Saudi Arabia will welcome a million cruise ship passengers by 2028, Cruise Saudi MD claims
Updated 28 October 2021

Saudi Arabia will welcome a million cruise ship passengers by 2028, Cruise Saudi MD claims

Saudi Arabia will welcome a million cruise ship passengers by 2028, Cruise Saudi MD claims

A million cruise ship passengers will visit Saudi Arabia by 2028 according to ambitious plans set out by the managing director of the country’s Cruise Saudi company.

Fawaz Farooqui set out the goal during a session at the Future Investment Initiative Forum in Riyad, as he also claimed 50,000 direct and indirect jobs will be created by the industry by 2035.

He also pledged that five cruise ports will operate in Saudi Arabia by 2025.

Farooqui added that plans for Cruise Saudi had been hampered by the pandemic, and said: “Our plan was to bring the first cruise passenger in 2023, but the pandemic hit and many unfortunate incidents happened to the industry.”

Farooqui’s comments came just days after Cruise Saudi became a member of the World Travel & Tourism Council as the Kingdom continues its drive to diversify its economy away from oil as per the Vision 2030 agenda.


‘Like fire and nuclear, there must be rules for AI,’ says leading tech voice

‘Like fire and nuclear, there must be rules for AI,’ says leading tech voice
Updated 28 October 2021

‘Like fire and nuclear, there must be rules for AI,’ says leading tech voice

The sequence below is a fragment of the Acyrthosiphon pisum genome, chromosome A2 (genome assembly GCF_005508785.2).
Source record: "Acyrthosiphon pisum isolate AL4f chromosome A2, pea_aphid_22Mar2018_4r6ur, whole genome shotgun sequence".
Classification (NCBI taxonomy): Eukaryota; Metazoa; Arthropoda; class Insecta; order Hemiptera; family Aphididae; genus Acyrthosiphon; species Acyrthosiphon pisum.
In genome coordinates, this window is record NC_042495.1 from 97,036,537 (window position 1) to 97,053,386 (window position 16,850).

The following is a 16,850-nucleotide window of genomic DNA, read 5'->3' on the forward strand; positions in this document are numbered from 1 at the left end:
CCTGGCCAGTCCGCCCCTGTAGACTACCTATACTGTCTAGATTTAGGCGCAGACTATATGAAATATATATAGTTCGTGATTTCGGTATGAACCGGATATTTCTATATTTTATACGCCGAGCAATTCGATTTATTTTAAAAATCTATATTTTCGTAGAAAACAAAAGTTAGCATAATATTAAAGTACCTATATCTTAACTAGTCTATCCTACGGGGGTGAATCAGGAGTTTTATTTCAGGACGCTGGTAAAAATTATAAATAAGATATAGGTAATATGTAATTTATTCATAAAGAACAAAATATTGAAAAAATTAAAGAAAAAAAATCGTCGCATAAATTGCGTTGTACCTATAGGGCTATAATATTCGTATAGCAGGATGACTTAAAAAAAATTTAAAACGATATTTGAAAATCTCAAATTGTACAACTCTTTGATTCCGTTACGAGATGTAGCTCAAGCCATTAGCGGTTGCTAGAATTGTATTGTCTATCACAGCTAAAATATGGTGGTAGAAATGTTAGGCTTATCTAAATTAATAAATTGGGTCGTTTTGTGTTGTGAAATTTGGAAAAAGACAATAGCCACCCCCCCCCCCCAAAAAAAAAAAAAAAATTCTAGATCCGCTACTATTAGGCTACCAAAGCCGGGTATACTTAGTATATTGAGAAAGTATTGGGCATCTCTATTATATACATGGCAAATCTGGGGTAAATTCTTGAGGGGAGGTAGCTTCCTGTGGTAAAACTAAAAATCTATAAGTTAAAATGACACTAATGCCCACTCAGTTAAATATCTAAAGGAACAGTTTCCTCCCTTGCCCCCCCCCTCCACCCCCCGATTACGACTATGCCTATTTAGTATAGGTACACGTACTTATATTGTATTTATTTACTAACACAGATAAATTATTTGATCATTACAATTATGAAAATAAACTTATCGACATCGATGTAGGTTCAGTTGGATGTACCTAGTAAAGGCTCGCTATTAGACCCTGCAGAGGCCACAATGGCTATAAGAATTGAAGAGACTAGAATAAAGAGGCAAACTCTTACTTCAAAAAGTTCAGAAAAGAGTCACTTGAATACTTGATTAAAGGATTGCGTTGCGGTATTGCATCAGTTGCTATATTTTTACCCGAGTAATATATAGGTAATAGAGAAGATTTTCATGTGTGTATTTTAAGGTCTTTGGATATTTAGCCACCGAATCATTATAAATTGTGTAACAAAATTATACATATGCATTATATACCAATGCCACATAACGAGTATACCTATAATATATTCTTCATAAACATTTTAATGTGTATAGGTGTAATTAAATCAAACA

‘Like fire and nuclear, there must be rules for AI,’ says leading tech voice

Humanity needs rules for dealing with artificial intelligence (AI) in the same way it learned to manage fire and nuclear technology, one of the sector’s up and coming voices has claimed.

Bruno Maisonnier, founder and CEO of AI firm AnotherBrain, admitted there was a danger with the new technology, but that is no different from every major discovery since the dawn of man.

Speaking at the Future Investment Initiative Forum in Riyad, Maisonnier said: “There’s risk with AI as well as there are risk with every new technology, that’s part of human history 

“We brought fire and people died from fire, we brought nuclear and people died from that . 

“Each time we have the same reaction: First we fear and then we start to put the feedback and learn and put rules to get the positive out of this technology

“The same goes with AI. The question is when do we have to set these rules?

“Rules must be put but first we must allow the evolution to happen.”

Also speaking at the forum, Pascal Weinberger, CEO and co-founder of tech firm Bardeen AI, insisted that machines will never be able to fully replace humans in many environments.

“There are a lot of things that machines are better at than humans, and vice versa — especially at common sense,” he said.